- Public broadcaster’s biggest show crucial for overseas growth
- Commercial arm seeks U.S. gains with AMC deal, streaming plan
In the U.S. television sitcom “Friends,” struggling actor Joey relies on a winning personality to compensate for his naivete, stumbling into everything from advertising gigs to dates. Now Matt LeBlanc, who played Joey, has lucked into a similar role in the U.K.
The American actor is poised to take the lead at “Top Gear,” the British Broadcasting Corp.’s most lucrative entertainment franchise, after star presenter Jeremy Clarkson left the car show and his replacement, radio host Chris Evans, flopped almost instantly.
A lot is riding on the success of LeBlanc. In addition to entertaining viewers at home, the show is one of the U.K.’s biggest cultural exports. It generates more than 50 million pounds ($65 million) a year in international sales of programming, toys and games for the BBC’s commercial arm, BBC Worldwide. That revenue is becoming more important to the world’s largest and oldest public broadcaster as the government cuts its funding.
U.K. viewership of the last “Top Gear” episode featuring Evans fell to 1.9 million, down from 5.3 million for Clarkson’s finale a year ago. Reviewers panned the DJ’s shouting delivery and said the new team lacked the chemistry of Clarkson and co-stars Richard Hammond and James May -- known for stunts like driving through Argentina with a license plate that appeared to hint at the 1982 Falklands War.
“It was always going to be a difficult brief to reinvent a format that way,” said Tim Davie, BBC Worldwide’s chief executive officer. “We’re still just warming up our engines.”
To try to jump-start international growth, BBC Worldwide in late 2014 sold a 49.9 percent stake in U.S. channel BBC America to AMC Networks Inc., the home of drama series like “Mad Men” and “Breaking Bad.” The $200 million deal handed operational control of BBC America, including advertising sales, to AMC.
Last year, BBC Worldwide linked up with Sony Corp. on a television venture in India, and Davie said he was scouting around for similar opportunities in other markets.
“There’s absolutely no reason we couldn’t do other partnerships,” Davie said in an interview at BBC Worldwide’s headquarters in a former BBC broadcast studio in London. “This is an age where scale counts.”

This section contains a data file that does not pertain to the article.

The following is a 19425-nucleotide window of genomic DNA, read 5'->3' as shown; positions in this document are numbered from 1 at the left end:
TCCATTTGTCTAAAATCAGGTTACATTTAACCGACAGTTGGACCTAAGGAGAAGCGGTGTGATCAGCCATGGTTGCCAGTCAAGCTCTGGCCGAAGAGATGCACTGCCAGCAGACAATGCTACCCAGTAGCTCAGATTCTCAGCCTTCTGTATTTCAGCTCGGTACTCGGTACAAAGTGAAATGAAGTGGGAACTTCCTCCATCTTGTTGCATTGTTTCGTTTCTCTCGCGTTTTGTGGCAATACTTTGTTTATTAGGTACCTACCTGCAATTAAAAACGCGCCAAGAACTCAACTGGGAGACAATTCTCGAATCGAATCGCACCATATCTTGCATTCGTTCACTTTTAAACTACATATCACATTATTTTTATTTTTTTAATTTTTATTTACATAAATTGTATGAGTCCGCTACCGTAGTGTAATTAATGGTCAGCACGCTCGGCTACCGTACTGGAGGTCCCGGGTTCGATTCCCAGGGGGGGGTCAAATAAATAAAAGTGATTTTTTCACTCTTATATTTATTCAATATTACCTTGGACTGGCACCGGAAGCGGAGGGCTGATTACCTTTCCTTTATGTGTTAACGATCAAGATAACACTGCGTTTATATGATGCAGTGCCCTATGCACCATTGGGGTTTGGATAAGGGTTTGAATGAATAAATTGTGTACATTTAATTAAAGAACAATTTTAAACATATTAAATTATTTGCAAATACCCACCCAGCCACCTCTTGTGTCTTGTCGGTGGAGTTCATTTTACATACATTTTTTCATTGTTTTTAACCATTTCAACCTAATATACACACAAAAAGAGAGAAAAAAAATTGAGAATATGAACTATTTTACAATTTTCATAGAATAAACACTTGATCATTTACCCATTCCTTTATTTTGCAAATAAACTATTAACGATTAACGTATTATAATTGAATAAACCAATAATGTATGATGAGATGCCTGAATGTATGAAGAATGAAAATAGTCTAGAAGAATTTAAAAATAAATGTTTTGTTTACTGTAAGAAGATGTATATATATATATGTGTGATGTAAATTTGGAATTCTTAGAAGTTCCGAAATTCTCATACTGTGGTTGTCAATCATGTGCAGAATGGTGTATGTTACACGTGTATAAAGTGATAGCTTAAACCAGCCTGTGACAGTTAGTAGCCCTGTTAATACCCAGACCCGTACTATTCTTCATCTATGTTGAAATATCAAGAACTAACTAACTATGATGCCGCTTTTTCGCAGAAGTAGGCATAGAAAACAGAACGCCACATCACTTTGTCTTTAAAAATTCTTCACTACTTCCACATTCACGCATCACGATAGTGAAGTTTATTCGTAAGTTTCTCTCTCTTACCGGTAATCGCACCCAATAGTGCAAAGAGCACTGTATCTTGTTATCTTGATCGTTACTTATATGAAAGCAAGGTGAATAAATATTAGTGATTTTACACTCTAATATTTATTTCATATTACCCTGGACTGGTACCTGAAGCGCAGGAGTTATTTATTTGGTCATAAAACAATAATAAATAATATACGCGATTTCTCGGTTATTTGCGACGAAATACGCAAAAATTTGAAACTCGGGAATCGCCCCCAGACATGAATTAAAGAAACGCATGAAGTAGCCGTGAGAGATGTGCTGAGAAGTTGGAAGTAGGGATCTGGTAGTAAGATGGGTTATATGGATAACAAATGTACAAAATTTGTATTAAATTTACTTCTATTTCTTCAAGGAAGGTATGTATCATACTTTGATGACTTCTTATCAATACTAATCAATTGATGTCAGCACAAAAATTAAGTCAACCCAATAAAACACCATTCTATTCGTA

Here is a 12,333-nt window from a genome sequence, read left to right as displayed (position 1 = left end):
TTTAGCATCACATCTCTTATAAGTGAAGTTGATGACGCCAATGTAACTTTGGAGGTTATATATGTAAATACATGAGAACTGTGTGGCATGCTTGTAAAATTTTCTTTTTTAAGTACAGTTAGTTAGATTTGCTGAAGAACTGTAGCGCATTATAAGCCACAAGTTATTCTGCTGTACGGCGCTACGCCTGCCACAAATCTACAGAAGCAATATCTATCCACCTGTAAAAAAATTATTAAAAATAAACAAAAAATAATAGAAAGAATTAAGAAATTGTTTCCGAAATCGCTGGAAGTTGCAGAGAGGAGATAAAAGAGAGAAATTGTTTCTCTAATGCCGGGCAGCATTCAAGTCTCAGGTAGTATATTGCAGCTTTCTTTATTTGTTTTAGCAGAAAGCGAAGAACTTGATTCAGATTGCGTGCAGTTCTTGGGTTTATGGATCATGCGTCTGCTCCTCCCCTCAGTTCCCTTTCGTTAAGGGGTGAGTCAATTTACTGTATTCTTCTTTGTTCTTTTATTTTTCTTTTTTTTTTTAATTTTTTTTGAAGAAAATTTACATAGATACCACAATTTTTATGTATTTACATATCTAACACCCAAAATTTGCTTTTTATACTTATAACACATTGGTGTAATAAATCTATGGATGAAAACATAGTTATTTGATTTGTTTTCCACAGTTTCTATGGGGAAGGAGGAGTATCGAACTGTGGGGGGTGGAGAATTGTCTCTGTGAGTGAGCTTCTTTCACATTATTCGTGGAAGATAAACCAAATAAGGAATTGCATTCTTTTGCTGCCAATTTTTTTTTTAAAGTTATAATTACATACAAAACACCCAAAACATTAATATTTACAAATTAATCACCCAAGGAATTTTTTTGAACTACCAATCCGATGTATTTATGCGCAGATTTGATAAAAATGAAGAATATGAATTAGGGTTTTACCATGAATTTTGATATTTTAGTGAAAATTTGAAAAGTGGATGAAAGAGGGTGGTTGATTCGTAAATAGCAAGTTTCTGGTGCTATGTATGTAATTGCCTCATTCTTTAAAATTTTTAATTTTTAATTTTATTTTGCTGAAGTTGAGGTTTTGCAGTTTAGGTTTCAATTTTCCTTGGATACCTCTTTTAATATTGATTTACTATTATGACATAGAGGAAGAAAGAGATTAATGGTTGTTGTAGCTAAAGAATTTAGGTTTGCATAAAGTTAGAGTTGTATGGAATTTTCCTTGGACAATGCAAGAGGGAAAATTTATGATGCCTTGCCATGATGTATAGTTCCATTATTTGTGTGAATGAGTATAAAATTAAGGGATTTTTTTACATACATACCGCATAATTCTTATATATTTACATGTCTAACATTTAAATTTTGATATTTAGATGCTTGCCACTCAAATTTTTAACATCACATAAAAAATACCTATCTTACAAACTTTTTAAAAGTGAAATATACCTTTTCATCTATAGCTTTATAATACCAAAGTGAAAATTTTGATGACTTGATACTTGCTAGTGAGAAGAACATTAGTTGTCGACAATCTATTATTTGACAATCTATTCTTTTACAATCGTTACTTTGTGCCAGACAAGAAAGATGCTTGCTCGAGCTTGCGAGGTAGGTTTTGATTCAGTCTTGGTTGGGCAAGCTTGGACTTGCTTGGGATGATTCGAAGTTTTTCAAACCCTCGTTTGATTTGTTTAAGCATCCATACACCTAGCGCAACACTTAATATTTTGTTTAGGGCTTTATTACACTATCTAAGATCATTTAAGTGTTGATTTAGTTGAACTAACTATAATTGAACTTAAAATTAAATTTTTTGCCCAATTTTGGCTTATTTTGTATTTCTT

BBC Worldwide returned 222.2 million pounds to the BBC in the year through March 31. It wants to lift the total contribution to 1.2 billion pounds over the next five years, 30 percent more than in the previous half decade.
BBC Worldwide plans to introduce a Netflix-style online streaming service in the U.S. later this year, Davie said, without specifying a date. The subscription-based outlet will feature shows from the BBC archives, along with more recent programming. Worldwide is also working with Amazon.com Inc. on “The Collection,” a drama about a French fashion house in the aftermath of World War II.
The BBC also faces new competition as it prepares to shoot a new season of “Top Gear” with LeBlanc, who joined as Evans’s sidekick. Clarkson, who was dismissed last year after a fracas with a producer, has started work on a competing series called “The Grand Tour” that debuts on Amazon’s Prime streaming service in the fall.
In hiring LeBlanc, a rare example of a U.S. star headlining a quintessentially British show, the BBC is taking a page from Hollywood movie studios, which have begun casting non-U.S. actors to appeal to growing international markets.
Davie said the BBC’s priority remains serving U.K. television-owning households, which pay an annual license fee of 145.50 pounds that funds the broadcaster. LeBlanc is well-known in the U.K., Davie said, because he appeared as a guest on “Top Gear” and in “Episodes,” a British-American sitcom in which he played a fictionalized version of himself.
“We didn’t go out saying, ‘We must get an international cast member to build a global audience,’” he said. “We went out to get the best lineup.”
LeBlanc’s name recognition may be helping with international sales. The new “Top Gear” has been sold in more than 130 territories, Davie said. That’s up from 89 for last year’s series at the same stage, the BBC said, though short of the 236 countries and regions the last Clarkson-led episodes eventually reached.
In the U.S., the series’ season premiere with Evans and LeBlanc drew just 388,000 viewers, down from 530,000 for the previous version with Clarkson. The ratings are above averages for BBC America in the same time slot, BBC Worldwide said.
“The presenting team, if it’s more international and broadens the international appeal, could have been part of the calculation,” said Tim Westcott, senior principal analyst at research firm IHS.